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Missouri Valley Conference would survive, maybe grow, if Creighton leaves

9:13 PM, Mar 8, 2013   |    comments
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Bryce Miller, USA TODAY Sports

ST. LOUIS -- If there's Creighton-induced sweat forming on the brow of Missouri Valley Conference commissioner Doug Elgin, the evidence remains far from conclusive.

Chatter continued Friday that the Omaha-based program that is the current basketball jewel of the Valley would join the group called the Catholic 7.

The collection of fast-moving sneakers announced they are breaking away to create a hoops power conference that, according to a laptop-clogging number of reports, will latch onto an old name in new form - as a freshly minted Big East.

So, how's the Arch Madness hand-wringing?

Publicly, it's mostly a united MVC front, with the defense built around a history of surviving the losses of Cincinnati, Louisville, and Tulsa - the last change in membership, in 1996. The demise of the conference also was whispered when it dropped Division I-A football in the mid-1980s.

Elgin told the Des Moines Register at Scottrade Center: "We're not defined by one institution."

The Valley has been a survivor, true enough. Losing the current top dog in the premier sport, though, is akin to the SEC losing Alabama football.

Would the SEC survive? No doubt. Would it hurt, especially in the short term? No doubt.

Northern Iowa athletic director Troy Dannen said he's hoping Creighton remains, but is prepared for the Bluejays to take flight.

"I can read enough to tell there's a lot of smoke," Dannen said. "When I see smoke, I anticipate fire. So I'm anticipating fire. If it turns out there's no fire, then no harm done.

"But there's so much smoke, you almost have to anticipate there's some fire out there."

The programs tagged with Catholic 7 label - DePaul, Georgetown, Marquette, Providence, Seton Hall, St. John's and Villanova - already are officially gone from the Big East of old. To become a 10-team league, most expected Butler and Xavier to latch on, with Creighton the most likely deal-maker.

Creighton, though, also is the most legitimate remaining question mark.

"It's undeniable it's a remarkable program," said Mitch Holthus, who is handling some on-air TV coverage of the tournament and the voice of the NFL's Kansas City Chiefs. "You can't ignore that they're sixth in the nation in attendance - in the nation. They've meant a lot to the Valley, and they mean a lot to this tournament.

"It's impactful, but the Valley always finds a way - not just to survive, but thrive."

If the tournament's No. 1 seed left the conference, it would leave the Valley feeling Creighton blue.
Tulsa, though, rushed for the exits after a third straight NCAA Tournament dotted with two Sweet 16 finishes. In that moment, the world was ending - likely in ways that felt bigger and more profound because of the consistent, deep bracket runs.

Things change, though. Today's ups are tomorrow's downs - and vice meets versa.

"They are the flavor of the day in the Valley right now - no question about it," Dannen said of Creighton. "We were the flavor of the day, and we will be again. Drake was the flavor of the day (in 2008). It's cyclical.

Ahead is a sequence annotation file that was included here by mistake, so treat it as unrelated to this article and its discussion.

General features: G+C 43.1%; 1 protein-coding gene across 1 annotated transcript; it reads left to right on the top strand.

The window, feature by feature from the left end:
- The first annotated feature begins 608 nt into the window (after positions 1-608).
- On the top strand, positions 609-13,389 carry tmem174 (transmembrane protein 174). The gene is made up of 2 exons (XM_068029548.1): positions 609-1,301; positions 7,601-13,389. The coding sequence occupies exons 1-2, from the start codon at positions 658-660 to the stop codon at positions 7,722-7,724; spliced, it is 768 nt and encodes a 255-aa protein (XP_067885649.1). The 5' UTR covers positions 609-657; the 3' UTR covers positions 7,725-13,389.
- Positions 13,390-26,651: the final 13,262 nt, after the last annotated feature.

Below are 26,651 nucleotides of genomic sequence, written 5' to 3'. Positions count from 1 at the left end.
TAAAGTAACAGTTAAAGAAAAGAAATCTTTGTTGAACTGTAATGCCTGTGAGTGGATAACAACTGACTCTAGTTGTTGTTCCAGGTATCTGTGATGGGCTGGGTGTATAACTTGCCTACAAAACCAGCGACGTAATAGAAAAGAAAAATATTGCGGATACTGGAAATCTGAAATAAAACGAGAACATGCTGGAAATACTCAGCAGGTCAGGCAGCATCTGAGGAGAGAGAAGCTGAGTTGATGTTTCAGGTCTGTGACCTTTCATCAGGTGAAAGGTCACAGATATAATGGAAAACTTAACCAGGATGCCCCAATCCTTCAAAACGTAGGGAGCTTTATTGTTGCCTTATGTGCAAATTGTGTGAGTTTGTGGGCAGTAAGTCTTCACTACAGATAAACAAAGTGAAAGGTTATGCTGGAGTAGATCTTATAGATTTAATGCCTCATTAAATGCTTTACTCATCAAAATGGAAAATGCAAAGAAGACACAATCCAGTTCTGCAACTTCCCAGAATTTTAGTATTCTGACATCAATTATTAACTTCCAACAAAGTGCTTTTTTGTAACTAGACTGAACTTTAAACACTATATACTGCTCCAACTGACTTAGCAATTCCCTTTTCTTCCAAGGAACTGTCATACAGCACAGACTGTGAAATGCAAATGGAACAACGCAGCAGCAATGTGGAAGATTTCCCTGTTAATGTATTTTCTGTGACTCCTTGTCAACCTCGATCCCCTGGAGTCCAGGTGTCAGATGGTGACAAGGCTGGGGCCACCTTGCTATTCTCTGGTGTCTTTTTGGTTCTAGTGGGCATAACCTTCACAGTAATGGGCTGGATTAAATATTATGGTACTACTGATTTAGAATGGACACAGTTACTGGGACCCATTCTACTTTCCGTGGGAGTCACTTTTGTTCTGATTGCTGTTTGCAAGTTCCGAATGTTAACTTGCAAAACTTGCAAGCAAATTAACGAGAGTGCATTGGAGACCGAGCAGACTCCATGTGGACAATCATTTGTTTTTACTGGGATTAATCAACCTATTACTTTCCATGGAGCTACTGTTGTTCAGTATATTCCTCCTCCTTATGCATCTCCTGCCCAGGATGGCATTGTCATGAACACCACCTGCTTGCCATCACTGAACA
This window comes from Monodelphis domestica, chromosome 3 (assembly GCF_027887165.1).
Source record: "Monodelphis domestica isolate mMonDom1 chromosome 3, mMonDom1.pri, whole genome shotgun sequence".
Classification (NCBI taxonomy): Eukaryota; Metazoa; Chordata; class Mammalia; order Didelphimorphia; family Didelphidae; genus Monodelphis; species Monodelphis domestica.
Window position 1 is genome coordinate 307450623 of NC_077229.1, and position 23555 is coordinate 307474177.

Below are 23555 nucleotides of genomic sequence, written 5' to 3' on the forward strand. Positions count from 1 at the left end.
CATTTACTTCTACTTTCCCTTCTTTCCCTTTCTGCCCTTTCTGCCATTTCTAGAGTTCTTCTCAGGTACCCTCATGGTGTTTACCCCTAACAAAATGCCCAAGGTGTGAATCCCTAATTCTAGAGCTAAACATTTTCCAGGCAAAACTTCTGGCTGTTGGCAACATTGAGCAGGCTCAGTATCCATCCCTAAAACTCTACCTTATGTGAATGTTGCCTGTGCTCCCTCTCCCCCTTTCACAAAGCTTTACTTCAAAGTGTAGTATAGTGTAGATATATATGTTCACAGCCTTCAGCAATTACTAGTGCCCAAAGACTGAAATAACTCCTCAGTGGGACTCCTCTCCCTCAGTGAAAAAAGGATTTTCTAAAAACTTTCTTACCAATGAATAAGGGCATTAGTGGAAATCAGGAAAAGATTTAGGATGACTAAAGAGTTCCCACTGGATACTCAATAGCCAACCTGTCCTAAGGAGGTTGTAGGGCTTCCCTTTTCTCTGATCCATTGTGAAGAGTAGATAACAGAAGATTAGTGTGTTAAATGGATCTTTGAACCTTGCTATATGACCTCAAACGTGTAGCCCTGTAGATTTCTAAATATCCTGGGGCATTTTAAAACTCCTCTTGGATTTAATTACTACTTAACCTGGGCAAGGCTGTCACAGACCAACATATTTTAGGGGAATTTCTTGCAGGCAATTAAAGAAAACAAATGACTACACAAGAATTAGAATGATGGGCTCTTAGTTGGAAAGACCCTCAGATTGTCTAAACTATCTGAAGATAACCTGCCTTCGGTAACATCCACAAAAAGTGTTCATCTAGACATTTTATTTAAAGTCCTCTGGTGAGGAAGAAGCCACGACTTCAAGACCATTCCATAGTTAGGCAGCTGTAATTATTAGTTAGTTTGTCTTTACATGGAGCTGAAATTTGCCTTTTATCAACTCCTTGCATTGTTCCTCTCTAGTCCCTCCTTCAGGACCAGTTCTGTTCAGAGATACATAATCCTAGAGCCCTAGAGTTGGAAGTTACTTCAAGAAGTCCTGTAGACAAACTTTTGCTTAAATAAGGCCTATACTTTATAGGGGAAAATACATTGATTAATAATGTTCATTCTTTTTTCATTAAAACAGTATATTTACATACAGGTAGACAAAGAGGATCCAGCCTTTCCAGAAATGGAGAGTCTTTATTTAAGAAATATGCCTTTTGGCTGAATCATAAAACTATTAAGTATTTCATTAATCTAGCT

"With the timing, everybody associates that Creighton is the Missouri Valley Conference. If you take a 10,000-foot view and add some perspective, when Tulsa left it was, 'Woe is us,' but the Valley came back and is stronger yet.

"It's that perspective that keeps you more rational, from jumping off the cliff. Because we've been there, done that. And we'll do that again."

Another consideration: The Valley is ranked most consistently by a range of experts, including recently by ESPN.com, as the ninth-best conference among the 32 splashed from coast to coast.

Dannen said he would be surprised if the league stayed at nine teams, even if Creighton danced off. In fact, he feels the door to a 10- or 12-team league could be shoved open.

"I would echo that," said Elgin, in a newsy moment of a thumbs-down on nine and thumbs-up on an even bigger league. "People are constantly reaching out because of the strength of our brand."

As the world of college athletics has been thrown into the tsunami-meets-hurricane-meets-tornado of realignment comings and goings in recent years, only two - the Valley and Ivy League - avoided the dents and disruptions.

Ask yourself: Did the Big 12 unravel when Nebraska football bolted for the Big Ten?

OK, it felt like it could. But, it didn't.

A chip in the Valley's corner, thanks to Elgin's blueprint, is the Arch Madness tournament itself. It's a model for a neutral-court, ticket-selling, fan-energizing event.

"This is a top 10 league in the country," Dannen said. "If somebody gives up a spot in our league, it is a cherished spot by many."

Radar watchers wonder where the Valley might lean if Creighton leaves (though it feels more like "when").

Some names that sound like the right fit in size, focus and geography: Belmont and Saint Louis (both ahead of Creighton this season in RPI) - or maybe Valparaiso, with a nod to the heart of big-market Chicago via Loyola or Illinois-Chicago.

In this day and age, the raided quickly become the raiders, meaning Bluejay ripples could extend to the Ohio Valley, Horizon, or even the WAC and Summit.

"The immediate, short-term reaction is that it's going to be a loss," Dannen said of a possible Creighton departure. "The Valley has shown that every time it's had a short-term loss, the league has prospered long-term. I have no doubt that will happen again."

The saying must be true. In the case of Dannen, Holthus and Elgin - never let them see you sweat.

Bryce Miller writes for the Des Moines Register. Follow him on Twitter: @Bryce_A_Miller

 

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